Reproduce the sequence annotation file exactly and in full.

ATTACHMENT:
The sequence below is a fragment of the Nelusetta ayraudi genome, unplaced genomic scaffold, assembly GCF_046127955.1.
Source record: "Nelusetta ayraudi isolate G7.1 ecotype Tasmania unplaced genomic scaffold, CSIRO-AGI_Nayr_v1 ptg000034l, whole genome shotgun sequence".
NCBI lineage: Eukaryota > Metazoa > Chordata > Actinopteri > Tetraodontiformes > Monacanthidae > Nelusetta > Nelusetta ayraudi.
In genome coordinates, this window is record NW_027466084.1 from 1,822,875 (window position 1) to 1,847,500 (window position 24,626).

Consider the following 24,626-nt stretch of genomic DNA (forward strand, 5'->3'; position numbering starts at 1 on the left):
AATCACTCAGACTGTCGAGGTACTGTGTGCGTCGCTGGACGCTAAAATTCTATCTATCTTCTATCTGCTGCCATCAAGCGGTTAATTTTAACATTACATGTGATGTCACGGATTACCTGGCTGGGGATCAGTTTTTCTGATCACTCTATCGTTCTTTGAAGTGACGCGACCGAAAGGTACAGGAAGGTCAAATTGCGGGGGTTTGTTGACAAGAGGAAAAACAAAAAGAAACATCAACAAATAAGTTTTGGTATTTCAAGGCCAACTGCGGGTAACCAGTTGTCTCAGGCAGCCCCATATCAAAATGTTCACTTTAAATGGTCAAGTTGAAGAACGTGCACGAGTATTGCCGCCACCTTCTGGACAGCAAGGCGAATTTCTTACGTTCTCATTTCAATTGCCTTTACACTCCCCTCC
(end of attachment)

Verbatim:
The sequence below is a fragment of the Nelusetta ayraudi genome, unplaced genomic scaffold, assembly GCF_046127955.1.
Source record: "Nelusetta ayraudi isolate G7.1 ecotype Tasmania unplaced genomic scaffold, CSIRO-AGI_Nayr_v1 ptg000034l, whole genome shotgun sequence".
NCBI lineage: Eukaryota > Metazoa > Chordata > Actinopteri > Tetraodontiformes > Monacanthidae > Nelusetta > Nelusetta ayraudi.
In genome coordinates, this window is record NW_027466084.1 from 1,822,875 (window position 1) to 1,847,500 (window position 24,626).

Consider the following 24,626-nt stretch of genomic DNA (forward strand, 5'->3'; position numbering starts at 1 on the left):
AATCACTCAGACTGTCGAGGTACTGTGTGCGTCGCTGGACGCTAAAATTCTATCTATCTTCTATCTGCTGCCATCAAGCGGTTAATTTTAACATTACATGTGATGTCACGGATTACCTGGCTGGGGATCAGTTTTTCTGATCACTCTATCGTTCTTTGAAGTGACGCGACCGAAAGGTACAGGAAGGTCAAATTGCGGGGGTTTGTTGACAAGAGGAAAAACAAAAAGAAACATCAACAAATAAGTTTTGGTATTTCAAGGCCAACTGCGGGTAACCAGTTGTCTCAGGCAGCCCCATATCAAAATGTTCACTTTAAATGGTCAAGTTGAAGAACGTGCACGAGTATTGCCGCCACCTTCTGGACAGCAAGGCGAATTTCTTACGTTCTCATTTCAATTGCCTTTACACTCCCCTCC